The lawsuit seeks civil penalties for violations of multiple provisions of state solid waste laws at the three sites, with maximum statutory penalties for each violation ranging from $7,500 to $22,500 and additional penalties ranging from $1,500 to $22,500 for each day each that violation has continued. The suit also seeks civil penalties of up to $37,500 per day for each violation for operating each of the three dump sites without the required state water pollution control permit. Finally, the suit asks the court to revoke Karolys’ solid waste management facility registration and order Joseph and Rachel Karolys to remove — and lawfully dispose of — all waste from the three sites.
On Thursday, Dec. 12 a fast-approaching Mack truck cut through the early-morning hush of Route 212 in the Town of Saugerties, just a few minutes away from depositing another load of construction and demolition debris at Joe Karolys’ dump. But after 10 months of court-ordered inaction in enforcing the numerous stop-work orders issued to Karolys, this morning there was action.
Shivering and chanting on a cold and snowy Tuesday morning, a group of about 30 protestors confronted oncoming trucks laden with construction and demolition debris depositing their loads at 1446 Route 212, the home of Saugerties resident Joe Karolys.
The fate of three controversial construction and demolition waste dumping sites in Saugerties is now in the hands of a state Supreme Court judge.
After 18 hours of testimony in State Supreme Court since the hearings into whether a Temporary Restraining Order blocking the town of Saugerties from enforcing its anti-dumping laws should be lifted, Judge Richard Mott will hear final arguments at 2:40 p.m. Monday, November 4 at the Ulster County Courthouse.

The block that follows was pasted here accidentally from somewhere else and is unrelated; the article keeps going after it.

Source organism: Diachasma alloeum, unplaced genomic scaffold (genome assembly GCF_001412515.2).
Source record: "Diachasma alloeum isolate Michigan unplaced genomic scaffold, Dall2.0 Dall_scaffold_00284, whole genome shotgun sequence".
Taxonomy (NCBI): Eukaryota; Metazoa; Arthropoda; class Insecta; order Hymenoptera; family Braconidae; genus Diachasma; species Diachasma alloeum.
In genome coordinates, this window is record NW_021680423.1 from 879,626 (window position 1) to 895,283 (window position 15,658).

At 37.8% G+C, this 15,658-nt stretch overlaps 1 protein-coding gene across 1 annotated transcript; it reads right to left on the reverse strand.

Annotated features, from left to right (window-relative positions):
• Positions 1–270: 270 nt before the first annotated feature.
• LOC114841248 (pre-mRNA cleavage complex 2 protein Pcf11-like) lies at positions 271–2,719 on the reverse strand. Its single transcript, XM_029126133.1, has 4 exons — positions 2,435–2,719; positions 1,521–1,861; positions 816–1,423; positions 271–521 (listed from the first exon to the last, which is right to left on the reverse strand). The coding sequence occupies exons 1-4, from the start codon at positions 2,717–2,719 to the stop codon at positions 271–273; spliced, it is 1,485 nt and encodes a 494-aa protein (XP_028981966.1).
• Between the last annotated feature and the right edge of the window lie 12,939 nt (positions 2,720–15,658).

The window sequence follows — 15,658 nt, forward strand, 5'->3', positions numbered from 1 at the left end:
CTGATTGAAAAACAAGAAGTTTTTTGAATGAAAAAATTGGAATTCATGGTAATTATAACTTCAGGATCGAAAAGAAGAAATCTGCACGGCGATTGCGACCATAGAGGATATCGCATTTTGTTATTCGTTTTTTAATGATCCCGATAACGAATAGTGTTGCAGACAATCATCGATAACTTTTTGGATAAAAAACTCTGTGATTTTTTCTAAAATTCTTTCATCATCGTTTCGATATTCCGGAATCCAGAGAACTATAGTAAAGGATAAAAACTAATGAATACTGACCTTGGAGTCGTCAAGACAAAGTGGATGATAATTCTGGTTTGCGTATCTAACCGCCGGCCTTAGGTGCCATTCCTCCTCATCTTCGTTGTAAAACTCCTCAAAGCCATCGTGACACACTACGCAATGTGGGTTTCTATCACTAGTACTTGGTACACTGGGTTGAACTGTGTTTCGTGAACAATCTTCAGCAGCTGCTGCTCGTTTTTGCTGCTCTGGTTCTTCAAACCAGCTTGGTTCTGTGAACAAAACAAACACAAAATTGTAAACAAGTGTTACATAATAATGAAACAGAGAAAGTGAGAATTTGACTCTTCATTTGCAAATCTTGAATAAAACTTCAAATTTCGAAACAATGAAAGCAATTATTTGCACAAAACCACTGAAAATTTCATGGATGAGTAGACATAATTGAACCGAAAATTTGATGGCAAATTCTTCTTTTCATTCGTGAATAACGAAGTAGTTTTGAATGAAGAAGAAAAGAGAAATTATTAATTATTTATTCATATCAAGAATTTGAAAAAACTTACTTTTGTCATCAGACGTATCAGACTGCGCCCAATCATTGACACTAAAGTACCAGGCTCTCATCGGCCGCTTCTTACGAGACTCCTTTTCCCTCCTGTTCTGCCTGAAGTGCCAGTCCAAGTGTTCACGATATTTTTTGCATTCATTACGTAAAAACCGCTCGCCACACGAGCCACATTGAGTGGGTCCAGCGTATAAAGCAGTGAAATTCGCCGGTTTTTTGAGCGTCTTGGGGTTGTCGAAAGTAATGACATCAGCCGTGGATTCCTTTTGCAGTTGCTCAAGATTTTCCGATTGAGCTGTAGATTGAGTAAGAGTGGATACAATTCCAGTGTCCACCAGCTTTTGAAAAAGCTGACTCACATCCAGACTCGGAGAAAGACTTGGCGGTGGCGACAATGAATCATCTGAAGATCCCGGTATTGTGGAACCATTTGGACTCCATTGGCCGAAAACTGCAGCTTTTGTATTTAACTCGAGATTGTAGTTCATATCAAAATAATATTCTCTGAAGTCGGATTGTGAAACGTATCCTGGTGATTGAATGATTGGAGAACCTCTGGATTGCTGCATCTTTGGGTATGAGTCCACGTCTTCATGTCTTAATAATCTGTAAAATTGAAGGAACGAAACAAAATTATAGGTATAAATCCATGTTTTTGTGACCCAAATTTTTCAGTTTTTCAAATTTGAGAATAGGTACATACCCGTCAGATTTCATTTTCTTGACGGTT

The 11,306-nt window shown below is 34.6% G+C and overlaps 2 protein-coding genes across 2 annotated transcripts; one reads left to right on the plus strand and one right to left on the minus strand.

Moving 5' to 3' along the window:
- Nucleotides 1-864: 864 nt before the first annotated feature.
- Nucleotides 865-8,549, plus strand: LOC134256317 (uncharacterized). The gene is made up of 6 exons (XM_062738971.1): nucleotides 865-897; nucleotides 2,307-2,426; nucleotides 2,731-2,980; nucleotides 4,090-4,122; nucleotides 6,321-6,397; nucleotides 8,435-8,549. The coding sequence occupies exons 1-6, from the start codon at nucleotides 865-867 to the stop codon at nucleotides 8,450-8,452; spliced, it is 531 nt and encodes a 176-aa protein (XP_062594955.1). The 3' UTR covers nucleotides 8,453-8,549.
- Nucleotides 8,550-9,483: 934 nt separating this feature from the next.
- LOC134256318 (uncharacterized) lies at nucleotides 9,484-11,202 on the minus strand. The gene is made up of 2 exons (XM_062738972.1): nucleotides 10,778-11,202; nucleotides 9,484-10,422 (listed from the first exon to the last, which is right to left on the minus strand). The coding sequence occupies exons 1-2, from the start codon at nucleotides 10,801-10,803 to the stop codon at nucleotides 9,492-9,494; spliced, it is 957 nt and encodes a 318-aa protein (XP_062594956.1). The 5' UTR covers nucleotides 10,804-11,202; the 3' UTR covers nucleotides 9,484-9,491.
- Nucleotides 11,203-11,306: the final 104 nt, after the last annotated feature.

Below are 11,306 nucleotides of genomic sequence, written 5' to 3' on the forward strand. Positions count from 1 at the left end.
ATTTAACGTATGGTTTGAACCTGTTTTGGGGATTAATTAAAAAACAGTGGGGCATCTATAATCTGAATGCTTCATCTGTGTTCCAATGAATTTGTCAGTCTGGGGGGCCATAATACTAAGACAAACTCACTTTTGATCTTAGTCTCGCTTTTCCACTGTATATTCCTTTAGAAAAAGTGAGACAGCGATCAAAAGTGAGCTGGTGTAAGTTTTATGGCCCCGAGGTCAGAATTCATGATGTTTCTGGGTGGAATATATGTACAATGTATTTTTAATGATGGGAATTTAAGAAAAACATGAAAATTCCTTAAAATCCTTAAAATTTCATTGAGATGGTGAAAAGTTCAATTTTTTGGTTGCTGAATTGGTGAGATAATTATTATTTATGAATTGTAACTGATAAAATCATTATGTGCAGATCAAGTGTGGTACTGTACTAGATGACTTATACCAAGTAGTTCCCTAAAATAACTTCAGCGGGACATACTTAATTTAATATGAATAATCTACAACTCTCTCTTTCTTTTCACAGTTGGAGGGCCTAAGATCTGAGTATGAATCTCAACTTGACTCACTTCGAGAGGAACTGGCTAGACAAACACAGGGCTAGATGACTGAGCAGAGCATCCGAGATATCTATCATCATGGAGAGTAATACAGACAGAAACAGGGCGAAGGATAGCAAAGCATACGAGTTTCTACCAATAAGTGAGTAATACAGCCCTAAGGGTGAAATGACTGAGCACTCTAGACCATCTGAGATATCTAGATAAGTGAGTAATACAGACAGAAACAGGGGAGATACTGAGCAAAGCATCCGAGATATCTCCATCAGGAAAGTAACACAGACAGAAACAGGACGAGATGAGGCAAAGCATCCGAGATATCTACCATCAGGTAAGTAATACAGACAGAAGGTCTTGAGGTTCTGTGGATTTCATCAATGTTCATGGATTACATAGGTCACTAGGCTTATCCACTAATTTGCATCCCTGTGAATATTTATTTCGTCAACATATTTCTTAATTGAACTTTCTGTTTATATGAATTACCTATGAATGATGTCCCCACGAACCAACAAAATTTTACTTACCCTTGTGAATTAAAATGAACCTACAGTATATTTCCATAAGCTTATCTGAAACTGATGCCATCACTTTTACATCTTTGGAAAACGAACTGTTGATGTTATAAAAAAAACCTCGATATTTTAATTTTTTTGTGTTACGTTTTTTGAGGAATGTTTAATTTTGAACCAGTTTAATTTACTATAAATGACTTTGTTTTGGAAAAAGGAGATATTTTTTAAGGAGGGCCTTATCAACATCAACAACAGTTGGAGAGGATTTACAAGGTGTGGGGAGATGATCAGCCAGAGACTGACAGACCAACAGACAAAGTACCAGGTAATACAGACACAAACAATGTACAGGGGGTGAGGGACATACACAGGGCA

What may be the final court session in Karolys matter has been set for Oct. 8.
Recusals and changes of venue have slowed down efforts to close several dumps in Saugerties. The dumps have been cited by the town for accepting material from outside the area and by the DEC following tests that revealed harmful contaminants.
An environmental engineer testifying on behalf of C&D debris dump owner Joe Karolys in state Supreme Court Wednesday, Sept. 11 attempted to poke holes in state Department of Environmental Conservation test results that showed dangerous levels of toxic materials in the three dumpsites.
Trucks can continue to come on and off Joe Karolys’ three construction and demolition debris dumping sites in Saugerties until at least September 11 after state Supreme Court Judge Richard Mott adjourned an August 22 hearing in which the town was seeking to overturn the Temporary Restraining Order that prevents it from enforcing stop work orders at the sites.
In the third session of a state Supreme Court hearing on the matter of alleged illegal C&D material dumping, Saugerties resident Joe Karolys’ counsel argued on Monday, August 21 that samples of construction and demolition material on his client’s property taken by state Department of Environmental Conservation personnel indicating the presence of pesticides and heavy metals such as mercury were false, and that media attention vilifying his client as a “polluter” had irreparably damaged his business.